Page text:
What is the structure of this article?

  • What is business transformation?
  • What are the symptoms of a need for transformation?
  • What is driving the need for transformation?
  • Transformation usually fails.
  • What needs to be considered when setting the targets and outcomes of transformation?
  • What are some general transformation principles?

 What is business transformation?

Transformation is described in terms of the changes to the company’s business model. The business model describes how a company creates value for itself while delivering products or services to C&U (Customers and Users).

 There are five types of transformation. Each type of transformation will have its own specific approach and objectives, reflecting the need to address both symptoms and the underlying driving factors.

#1 Restructuring

#2 Turnaround

#3 Operational Transformation

#4 Business Model Transformation

#5 Strategic Transformation

Your corporation may need components from different types of transformation.

Startups often pivot, which may be a business model transformation or a strategic transformation.

Further reading:

What is business transformation?

https://koorandassociates.org/business-transformation/what-is-business-transformation/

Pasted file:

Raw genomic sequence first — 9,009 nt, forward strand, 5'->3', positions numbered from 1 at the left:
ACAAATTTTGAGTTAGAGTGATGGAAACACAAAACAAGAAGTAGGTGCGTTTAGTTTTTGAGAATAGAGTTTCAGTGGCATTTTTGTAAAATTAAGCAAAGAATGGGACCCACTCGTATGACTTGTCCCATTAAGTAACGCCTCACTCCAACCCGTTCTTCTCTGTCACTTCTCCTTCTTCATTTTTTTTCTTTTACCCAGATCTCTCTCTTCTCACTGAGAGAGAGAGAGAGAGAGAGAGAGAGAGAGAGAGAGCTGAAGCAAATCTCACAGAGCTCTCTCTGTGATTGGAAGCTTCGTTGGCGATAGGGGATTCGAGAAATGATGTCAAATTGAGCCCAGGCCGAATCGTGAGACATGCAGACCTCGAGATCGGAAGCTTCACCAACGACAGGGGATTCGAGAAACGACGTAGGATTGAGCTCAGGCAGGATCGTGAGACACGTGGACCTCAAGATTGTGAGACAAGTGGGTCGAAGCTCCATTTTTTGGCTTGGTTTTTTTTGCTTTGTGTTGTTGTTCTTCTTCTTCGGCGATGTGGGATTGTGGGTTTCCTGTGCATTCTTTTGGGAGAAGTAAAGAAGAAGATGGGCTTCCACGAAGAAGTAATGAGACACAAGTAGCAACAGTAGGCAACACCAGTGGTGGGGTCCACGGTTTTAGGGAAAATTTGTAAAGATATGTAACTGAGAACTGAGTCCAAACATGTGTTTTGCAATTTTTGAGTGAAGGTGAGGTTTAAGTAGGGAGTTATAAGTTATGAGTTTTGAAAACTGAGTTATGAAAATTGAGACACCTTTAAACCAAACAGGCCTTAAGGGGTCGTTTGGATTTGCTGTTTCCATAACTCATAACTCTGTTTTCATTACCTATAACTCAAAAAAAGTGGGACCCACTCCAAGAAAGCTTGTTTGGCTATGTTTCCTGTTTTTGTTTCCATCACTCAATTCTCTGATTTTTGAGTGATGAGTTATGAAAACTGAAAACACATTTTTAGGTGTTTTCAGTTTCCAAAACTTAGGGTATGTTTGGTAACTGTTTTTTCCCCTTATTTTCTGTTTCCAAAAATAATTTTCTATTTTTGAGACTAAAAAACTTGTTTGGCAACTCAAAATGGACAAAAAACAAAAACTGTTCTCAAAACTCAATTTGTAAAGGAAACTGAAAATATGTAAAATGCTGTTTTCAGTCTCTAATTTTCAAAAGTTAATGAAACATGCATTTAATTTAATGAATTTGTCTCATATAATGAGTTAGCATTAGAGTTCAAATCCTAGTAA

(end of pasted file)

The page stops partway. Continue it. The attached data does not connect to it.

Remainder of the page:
What is a business model canvas?

https://koorandassociates.org/the-startup-journey/what-is-a-business-model/

 What are the symptoms of a need for transformation?

The obvious facts demonstrate that the company is in crisis. E.g.

  • Losing customers or losing market share. Net Promotor Scores dropping.  Customer churn increasing and customer retention decreasing. The lifetime value of new customers is exceeding new customer acquisition costs.
  • Benchmarked performance is poor compared to competition.
  • Debt and interest payments are causing major losses and negative free cash flow. The company is profitable with positive free cash flow, if debt and interest payments are not considered.
  • The company is unprofitable with negative free cash flow, even if debt and interest payments are not considered.